The auction for the cube is on NFT marketplace Opensea. The starting bid is at 47.74 ETH, which is approximately $205,700 as of today, and 10% of the proceeds above the auction starting price will go to a mutually agreed-upon charitable organization.
“This NFT represents a real-world physical cube that will be stored at Midwest Tungsten Service headquarters and owned by the NFT owner. One visit to see/photograph/touch the cube per calendar year will be allowed and scheduled with a Midwest Tungsten Service representative,” according to a description on OpenSea. “Unlockable content required for scheduling and proof of ownership required for entry. The cube will be stored in a room of its own that will be locked and only accessible by the NFT owner.”
Alex Salnikov, co-founder and head of product at one of the largest NFT marketplaces Rarible, tells GOBankingRates that “the tungsten cube trend originated in the crypto community, so it was only a matter of time before NFTs would accelerate it further.”
“Owning a token that grants you exclusive access to a 14.545-inch, 2,000-pound metal cube stored at some warehouse might sound surreal now, but the metaverse will be full of NFT-powered experiences that blur the line between the digital and the physical,” he says.
The company also lists on Opensea the numerous rules around the cube and the”cube visit.”
“Subsequent owners of the NFT cannot visit the cube in a year in which the cube has already been visited. The cube will not be available to view until 12 weeks after the first sale. Burning the NFT will result in shipment to the most recent owner via freight truck, owner will be responsible for alerting Midwest Tungsten Service of the intention to burn and transport after freight drop-off. During each annual visit or once annually while the cube is stored with Midwest Tungsten Service, options for replacing the cube with a larger size (if available, based on improved manufacturing capabilities) will be presented to the current NFT holder.”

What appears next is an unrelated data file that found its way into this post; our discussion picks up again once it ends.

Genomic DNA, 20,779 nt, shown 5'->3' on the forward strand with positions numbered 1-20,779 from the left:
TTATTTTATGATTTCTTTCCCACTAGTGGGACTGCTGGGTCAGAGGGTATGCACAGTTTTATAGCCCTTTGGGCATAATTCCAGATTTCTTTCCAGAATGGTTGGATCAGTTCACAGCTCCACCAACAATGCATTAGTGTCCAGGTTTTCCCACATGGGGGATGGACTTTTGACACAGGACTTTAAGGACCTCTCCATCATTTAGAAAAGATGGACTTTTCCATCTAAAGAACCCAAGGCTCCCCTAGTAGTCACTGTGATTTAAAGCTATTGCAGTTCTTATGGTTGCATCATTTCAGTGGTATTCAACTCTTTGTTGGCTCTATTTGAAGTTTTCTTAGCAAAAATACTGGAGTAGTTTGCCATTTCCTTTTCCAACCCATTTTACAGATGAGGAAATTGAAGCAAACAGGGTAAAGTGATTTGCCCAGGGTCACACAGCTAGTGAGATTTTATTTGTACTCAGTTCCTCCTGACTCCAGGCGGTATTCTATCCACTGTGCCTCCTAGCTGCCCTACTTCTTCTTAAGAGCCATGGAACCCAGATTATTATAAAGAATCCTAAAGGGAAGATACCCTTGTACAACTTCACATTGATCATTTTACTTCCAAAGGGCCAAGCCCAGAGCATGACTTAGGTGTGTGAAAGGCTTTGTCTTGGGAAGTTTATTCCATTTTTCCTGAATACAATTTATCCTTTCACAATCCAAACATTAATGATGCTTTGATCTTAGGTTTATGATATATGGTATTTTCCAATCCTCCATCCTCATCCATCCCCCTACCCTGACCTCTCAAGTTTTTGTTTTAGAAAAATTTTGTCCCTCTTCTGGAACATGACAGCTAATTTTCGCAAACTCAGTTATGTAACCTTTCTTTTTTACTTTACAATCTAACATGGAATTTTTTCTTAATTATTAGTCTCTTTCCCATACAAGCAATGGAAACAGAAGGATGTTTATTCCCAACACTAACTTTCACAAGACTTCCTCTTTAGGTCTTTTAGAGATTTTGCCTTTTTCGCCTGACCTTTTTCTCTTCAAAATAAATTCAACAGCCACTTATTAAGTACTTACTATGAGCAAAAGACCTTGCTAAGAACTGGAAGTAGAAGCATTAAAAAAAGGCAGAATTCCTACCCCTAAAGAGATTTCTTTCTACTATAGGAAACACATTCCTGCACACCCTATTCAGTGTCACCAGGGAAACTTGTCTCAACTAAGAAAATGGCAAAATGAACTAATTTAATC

Alex DiNunzio, CEO and Co-Founder of Jambb, a digital-comedy-collectibles startup giving comedians the opportunity to create additional revenue streams from their content through NFTs, says that while this is certainly a bizarre story, crypto is changing the world in unexpected ways.
“In the future, we’ll see similar examples of NFTs blurring the lines of what people deem as artistic and valuable in a way that gives physical objects meaning in a digital space,” he says. “The rise of tungsten cube orders highlights the immense power of the crypto community — like so many of these trends, it all started with a funny meme and a few jokes, then the community magnified interest through a collective conversation in places like Twitter and Discord. Is there something comforting in an oft-tumultuous crypto environment in having something physical to hold in your hands? Sure. But the main takeaway here is just how powerful our community is.”